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You too can be an audio expert

This discussion thread has 29 messages.

#1
Thanks for making this into a sticky and leaving it open to discussion and additional informative links. Although there are some more prestigious audio forums, AD is the only one I have seen to have this one stop information mart. In about an hour you can become a very well informed audio expert.

I also invite others to post valuable but obscure articles here as well. I strongly suggest interested parties to download the tools and utilities if they think they will need them. Some are on personal web sites. They will not be available for ever. I keep a folder of these utilities and have burned then to a CD just in case. I have gone to look for utilities after I rebuilt my computer only to find they were gone and I had no way to install them on my new computer even though I had a back up of the old HD. I had deleted the setup package.

As I did some research for an answer for a query in this forum I came across this article. Spoon is one of the world foremost digital audio experts. He posted this gem and I wish to share it with you. It is well worth the time to read it no matter your expertise. The articles are brief for the amount and quality of info given.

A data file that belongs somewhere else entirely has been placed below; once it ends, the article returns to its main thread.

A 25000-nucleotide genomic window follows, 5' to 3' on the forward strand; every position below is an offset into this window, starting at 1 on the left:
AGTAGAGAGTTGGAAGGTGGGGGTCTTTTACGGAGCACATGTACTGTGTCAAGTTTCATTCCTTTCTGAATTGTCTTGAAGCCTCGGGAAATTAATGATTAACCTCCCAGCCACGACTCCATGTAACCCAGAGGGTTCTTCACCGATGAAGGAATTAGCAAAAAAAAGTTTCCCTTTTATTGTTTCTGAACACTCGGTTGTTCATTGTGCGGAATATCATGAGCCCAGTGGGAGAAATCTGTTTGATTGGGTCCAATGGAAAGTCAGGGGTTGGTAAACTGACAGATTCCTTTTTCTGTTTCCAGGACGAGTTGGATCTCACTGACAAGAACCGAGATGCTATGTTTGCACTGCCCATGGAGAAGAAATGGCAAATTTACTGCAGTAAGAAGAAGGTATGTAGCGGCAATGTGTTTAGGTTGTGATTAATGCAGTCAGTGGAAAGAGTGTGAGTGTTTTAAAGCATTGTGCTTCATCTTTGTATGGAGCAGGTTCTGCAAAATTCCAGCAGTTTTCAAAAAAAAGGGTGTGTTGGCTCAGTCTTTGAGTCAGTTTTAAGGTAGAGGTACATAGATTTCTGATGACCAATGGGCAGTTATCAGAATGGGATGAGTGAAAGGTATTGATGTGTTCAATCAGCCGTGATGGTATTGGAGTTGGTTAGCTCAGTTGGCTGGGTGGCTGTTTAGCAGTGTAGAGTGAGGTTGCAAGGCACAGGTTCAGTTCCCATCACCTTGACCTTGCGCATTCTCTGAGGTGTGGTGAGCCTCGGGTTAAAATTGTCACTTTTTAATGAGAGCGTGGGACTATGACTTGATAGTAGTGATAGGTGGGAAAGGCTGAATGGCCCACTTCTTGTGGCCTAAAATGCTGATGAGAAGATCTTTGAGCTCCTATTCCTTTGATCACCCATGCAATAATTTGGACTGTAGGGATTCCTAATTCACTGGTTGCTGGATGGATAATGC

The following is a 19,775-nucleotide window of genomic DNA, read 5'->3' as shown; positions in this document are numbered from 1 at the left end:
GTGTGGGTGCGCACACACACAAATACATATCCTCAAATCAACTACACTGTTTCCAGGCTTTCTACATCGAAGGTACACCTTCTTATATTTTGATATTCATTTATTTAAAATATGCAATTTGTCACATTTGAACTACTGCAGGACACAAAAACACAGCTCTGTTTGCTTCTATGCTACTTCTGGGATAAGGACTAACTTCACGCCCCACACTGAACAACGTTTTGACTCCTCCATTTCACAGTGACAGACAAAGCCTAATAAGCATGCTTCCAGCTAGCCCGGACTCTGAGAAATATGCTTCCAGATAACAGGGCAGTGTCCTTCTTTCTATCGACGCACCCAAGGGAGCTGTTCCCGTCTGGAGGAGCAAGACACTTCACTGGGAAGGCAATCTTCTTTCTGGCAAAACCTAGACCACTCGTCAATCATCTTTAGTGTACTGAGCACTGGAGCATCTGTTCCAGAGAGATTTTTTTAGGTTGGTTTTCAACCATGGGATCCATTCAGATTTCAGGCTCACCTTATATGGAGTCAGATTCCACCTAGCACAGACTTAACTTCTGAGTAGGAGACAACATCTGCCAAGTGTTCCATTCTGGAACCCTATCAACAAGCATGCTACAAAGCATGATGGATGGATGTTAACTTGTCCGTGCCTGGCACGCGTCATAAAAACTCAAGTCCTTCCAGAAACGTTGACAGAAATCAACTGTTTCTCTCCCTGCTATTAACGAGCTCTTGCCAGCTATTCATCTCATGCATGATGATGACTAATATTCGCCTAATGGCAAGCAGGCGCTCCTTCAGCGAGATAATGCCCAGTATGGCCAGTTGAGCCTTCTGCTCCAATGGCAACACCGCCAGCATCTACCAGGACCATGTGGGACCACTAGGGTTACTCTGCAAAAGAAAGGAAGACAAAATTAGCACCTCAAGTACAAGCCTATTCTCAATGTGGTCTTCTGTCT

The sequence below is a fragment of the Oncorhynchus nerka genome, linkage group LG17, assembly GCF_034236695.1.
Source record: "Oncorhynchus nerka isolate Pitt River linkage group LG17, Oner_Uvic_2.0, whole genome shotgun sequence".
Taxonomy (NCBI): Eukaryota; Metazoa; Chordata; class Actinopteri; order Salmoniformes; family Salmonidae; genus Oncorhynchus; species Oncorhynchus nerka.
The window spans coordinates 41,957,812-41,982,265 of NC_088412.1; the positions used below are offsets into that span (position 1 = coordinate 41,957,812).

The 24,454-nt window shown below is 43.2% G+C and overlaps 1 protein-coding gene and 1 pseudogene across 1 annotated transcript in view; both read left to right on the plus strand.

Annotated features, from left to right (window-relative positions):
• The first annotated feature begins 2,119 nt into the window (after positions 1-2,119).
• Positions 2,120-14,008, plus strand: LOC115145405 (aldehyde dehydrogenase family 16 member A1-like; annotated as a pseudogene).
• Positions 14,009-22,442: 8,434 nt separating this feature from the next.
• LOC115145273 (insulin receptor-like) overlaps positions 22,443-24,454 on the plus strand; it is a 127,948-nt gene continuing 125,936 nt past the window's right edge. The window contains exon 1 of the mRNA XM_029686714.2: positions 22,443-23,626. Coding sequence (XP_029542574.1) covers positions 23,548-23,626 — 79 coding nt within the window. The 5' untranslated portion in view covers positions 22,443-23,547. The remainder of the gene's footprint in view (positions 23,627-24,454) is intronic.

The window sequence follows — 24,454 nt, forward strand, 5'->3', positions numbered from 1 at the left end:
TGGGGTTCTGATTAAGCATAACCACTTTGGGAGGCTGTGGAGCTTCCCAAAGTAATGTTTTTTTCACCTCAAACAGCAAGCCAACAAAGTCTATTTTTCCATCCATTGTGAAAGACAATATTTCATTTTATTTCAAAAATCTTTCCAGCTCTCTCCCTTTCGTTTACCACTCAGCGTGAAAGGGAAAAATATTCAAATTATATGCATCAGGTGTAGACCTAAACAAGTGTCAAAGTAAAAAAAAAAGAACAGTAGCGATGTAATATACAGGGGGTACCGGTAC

Spoon's soap box

I was meaning to post this for some time. I have posted this link several times in the forum. This is the best place for it. This is Hydrogenaudio's wiki for the Lame encoder. Hydrogen Audio may be the most respected audio forum on the web. Spoon is a member but not a very active. With the proper settings, Lame will produce a perfect lossy version of a lossless source. Granted every few years someone finds and artifact and posts proof on Hydrogenaudio that the artifact exists. This means a minimum of two audio snippets one the lossless source the other the lossy with the artifact and the time index of the artifact.

An honorable mention for quality goes to a Helix (Xing/Guess) encoder that might give you an artifact in 1,000 ripped CDs. The known artifacts are high pitched and soft. I have never heard anyone being able to pick the artifact out by ear in the music. Xing is blazing fast vs Lame which is turtle slow when set to high quality. This is very popular HiFi encoder.
Hydrogen Audio Lame Wiki

One other ripping tip... dbPowerAmp allows you to rip as CDa. This mode copies both the audio and the original data error information into an audio file for each track. With the burner app you get with the reference version of dbpoweramp you can produce an exact replica on an audio CD or a personally formulated CD with exact replicas of each tract. Good for all you perfectionists out there. I could myself in that group. Just because I can't hear the difference, I like to know I have perfection or the ability to create a perfect replica.